Turns out, not much. Back in California, the PressTV crew is granted access to the Beta Theta Pi fraternity house at UC Berkeley, where they are given a tour by the fraternity's president, Andrew:

The filmmakers are allowed to film a group of lawless youths playing a game of morning beer pong and Xbox. This is probably the most accurate scene in the documentary, as the bros are viewed undisturbed in their natural habitat. Afterwards, the fraternity's president brings them into the chapter room, which is described in a voiceover as the "most sacred part of the house." However, despite the pretensions of suspense, what we get is sort of like Geraldo Rivera with Al Capone's Vault, replayed on the tiniest scale imaginable. The door is flung open, but instead of an Illuminati inner sanctum, we get a business major in a Cal polo showing the camera old composite photographs of fraternity alumni. "These dudes ..." he solemnly announces, holding up a faded picture from the early 20th century, "are like ... prehistoric."

The latter half of the documentary actually does focus on some more serious topics -- there's an extended section on the 2005 death of Matthew Carrington, who died from alcohol poisoning as a result of fraternity hazing -- but there's also some more lighthearted stuff. We witness campus police busting a fraternity that has accidentally caused a power outage due to a bonfire in the backyard, and follow along on an Oakland sting operation, in which a law student purchases alcohol without identification in order to crack down on irresponsible alcohol vendors. Here, she poses with one of her victims:

For its final act, Behind the Campus Walls visits Ole Miss on the Saturday of a football game. While common sense would dictate that Iranian state television probably wouldn't mix well with liquor-soaked SEC football, it's actually a pretty great segment. While the narrator tut-tuts about binge drinking, claiming that "for fans of all ages, the day's objective is to drink as much as possible without getting caught," Clay, one of the students heckling the fraternity brothers earlier in the program, explains to the PressTV crew the need for beer and mixers, what kind of bourbon to drink, and how to sneak alcohol in to the football stadium -- by hiding shooters in your cowboy boots. He also brings them to a Chick-fil-A to pick up a chicken finger party platter. Viewers are also treated to photos of FDR and George W. Bush as cheerleaders, for reasons that are never specified.

All told, Behind the Campus Walls probably doesn't have much new to offer -- other, that is, than the joy of watching a bemused foreign correspondent try to make sense of fully grown men assembling complex tools for distributing margaritas.

The full documentary has not yet been uploaded to PressTV's documentary page, but the YouTube trailer can be viewed here.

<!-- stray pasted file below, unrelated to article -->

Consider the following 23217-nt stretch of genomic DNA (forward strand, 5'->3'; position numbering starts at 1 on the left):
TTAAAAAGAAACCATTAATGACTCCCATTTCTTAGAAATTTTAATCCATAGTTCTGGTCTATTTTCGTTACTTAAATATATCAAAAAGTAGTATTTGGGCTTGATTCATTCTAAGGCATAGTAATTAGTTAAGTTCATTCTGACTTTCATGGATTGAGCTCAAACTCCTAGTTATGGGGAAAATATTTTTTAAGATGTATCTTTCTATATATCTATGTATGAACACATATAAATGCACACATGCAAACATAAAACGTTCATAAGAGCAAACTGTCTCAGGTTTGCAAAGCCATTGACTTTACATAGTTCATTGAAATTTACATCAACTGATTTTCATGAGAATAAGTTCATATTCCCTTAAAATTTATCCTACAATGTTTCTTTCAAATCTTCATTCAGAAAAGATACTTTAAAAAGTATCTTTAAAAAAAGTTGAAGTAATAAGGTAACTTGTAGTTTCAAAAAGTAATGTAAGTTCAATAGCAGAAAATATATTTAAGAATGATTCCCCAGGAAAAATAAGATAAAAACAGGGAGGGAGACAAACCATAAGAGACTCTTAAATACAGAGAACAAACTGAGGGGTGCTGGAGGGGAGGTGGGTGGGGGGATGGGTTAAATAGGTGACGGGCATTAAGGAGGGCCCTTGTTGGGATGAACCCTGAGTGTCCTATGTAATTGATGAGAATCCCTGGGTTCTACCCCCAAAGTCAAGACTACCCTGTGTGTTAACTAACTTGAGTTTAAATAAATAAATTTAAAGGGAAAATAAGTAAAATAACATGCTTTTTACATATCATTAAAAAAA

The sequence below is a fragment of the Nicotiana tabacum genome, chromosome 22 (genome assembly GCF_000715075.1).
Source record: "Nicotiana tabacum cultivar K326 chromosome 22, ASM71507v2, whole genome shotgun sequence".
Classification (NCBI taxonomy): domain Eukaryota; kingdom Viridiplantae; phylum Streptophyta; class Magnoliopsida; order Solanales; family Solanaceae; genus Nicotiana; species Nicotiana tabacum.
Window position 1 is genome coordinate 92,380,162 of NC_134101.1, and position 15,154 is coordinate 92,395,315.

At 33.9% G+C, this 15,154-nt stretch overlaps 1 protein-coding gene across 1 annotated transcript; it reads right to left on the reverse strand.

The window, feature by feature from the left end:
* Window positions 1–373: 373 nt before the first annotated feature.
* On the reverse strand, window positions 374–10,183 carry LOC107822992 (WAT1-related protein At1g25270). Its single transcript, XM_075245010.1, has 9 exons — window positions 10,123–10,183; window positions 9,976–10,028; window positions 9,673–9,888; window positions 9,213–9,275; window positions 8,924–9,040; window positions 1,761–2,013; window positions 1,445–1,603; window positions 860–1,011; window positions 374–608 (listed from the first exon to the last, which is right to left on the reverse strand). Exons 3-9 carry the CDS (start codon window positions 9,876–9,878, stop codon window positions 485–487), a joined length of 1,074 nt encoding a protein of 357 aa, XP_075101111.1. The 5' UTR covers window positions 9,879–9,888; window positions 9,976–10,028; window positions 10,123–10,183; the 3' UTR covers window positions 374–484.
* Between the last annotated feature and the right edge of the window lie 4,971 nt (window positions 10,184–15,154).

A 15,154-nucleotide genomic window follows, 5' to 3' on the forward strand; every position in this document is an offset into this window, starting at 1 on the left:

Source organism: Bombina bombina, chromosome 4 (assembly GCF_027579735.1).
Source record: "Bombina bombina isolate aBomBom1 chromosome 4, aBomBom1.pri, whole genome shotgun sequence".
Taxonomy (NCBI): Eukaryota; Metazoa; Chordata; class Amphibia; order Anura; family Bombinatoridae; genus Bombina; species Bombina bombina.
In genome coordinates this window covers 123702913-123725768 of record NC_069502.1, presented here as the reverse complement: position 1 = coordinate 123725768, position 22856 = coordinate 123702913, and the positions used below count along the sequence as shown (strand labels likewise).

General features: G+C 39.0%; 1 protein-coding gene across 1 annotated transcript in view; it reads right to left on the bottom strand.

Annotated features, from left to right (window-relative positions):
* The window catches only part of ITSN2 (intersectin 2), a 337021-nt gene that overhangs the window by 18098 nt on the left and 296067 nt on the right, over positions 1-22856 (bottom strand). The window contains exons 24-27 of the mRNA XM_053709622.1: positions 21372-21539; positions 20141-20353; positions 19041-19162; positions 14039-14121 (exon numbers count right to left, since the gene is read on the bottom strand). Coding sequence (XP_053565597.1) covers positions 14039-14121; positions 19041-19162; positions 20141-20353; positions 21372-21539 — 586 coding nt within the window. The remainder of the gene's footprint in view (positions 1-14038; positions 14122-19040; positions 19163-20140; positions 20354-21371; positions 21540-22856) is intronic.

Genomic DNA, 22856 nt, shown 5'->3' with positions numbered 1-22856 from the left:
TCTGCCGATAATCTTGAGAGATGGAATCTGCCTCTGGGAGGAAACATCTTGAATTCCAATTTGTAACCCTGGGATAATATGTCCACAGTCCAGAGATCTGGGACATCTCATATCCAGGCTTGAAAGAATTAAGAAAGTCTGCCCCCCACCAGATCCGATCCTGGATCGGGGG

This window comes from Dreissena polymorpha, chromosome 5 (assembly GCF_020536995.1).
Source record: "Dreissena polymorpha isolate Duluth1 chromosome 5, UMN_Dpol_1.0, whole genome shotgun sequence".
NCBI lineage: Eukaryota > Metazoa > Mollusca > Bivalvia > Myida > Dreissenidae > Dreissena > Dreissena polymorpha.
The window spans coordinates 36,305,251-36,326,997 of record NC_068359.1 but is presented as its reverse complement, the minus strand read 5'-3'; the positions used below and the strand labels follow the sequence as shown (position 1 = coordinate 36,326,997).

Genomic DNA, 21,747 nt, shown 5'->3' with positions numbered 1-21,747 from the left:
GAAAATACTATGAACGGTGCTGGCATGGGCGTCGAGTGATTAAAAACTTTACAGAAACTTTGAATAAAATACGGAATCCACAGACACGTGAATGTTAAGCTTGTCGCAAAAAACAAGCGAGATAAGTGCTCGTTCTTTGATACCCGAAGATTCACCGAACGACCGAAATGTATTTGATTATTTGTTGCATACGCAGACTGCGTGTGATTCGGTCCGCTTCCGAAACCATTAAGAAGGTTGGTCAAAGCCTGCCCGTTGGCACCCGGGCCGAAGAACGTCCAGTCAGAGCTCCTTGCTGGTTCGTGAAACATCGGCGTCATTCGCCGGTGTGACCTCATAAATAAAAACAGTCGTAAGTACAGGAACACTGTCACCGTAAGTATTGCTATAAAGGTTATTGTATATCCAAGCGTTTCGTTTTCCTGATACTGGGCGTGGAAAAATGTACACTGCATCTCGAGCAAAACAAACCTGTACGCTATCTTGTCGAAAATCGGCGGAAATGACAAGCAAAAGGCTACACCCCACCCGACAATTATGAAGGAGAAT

Covering an Uprising -- 25 Years Later

Thursday marked the 25th anniversary of the 8.8.88 uprising in Myanmar, when widespread protests against the government were violently suppressed by the military, leading to roughly 3,000 deaths (the photo above, from Aug. 19, 1988, shows an anti-government protester getting treated for gunshot wounds).

This year, for the first time, the 8.8.88 anniversary was openly commemorated in Myanmar with a large gathering in Yangon. (In 2011, President Thein Sein launched an ongoing effort to implement cautious reforms and open the country to the outside world.) On Thursday, opposition leader Aung San Suu Kyi addressed a crowd in the capital that included former student activists. "Whatever we do we must not take grudges against each other," she declared. "We will have to heal the wounds the country suffered by showing love and compassion."

During commemorations, approximately 50 people marched through Yangon in an "unauthorized procession" and refused to stop when asked by police. No violence occurred, but a telling photograph captured police photographing the marchers rather than confronting them.

Media outlets in Myanmar, which were strictly censored under the country's long-ruling military junta, have been reporting on the anniversary this year amid a broader -- if fitful -- resurgence of the press. The private, English-language Myanmar Times, for example, ran a spread of images from 1988 and wrote that they were "proud to publish these incredible images in its pages for the first time" (another recent article noted that patriotic songs banned since 1988 are now playing on the radio, in a sign of changing times). Eleven Myanmar, meanwhile, has been aggressively covering the commemorations -- everything from art shows to speeches by government officials. And it's tackled thorny issues, including the pace of reform in Myanmar and the question of whether imprisoned militant student activists from that period should be considered "political prisoners" or "mass murderers." "This may be one of many difficult yet necessary debates to emerge about Myanmar's past and pro-democracy struggle as the country undergoes a fragile transition from military rule," the news outlet observed on the latter issue.

Still, it's not exactly wall-to-wall coverage. The state-run, English-language New Light of Myanmar didn't mention the anniversary in its Aug. 8 edition -- with the front page instead featuring the headline, "Senior General Min Aung Hlaing and wife attend monsoon tree-planting ceremony."

STR/AFP/Getty Images, Ye Aung Thu/AFP/Getty Images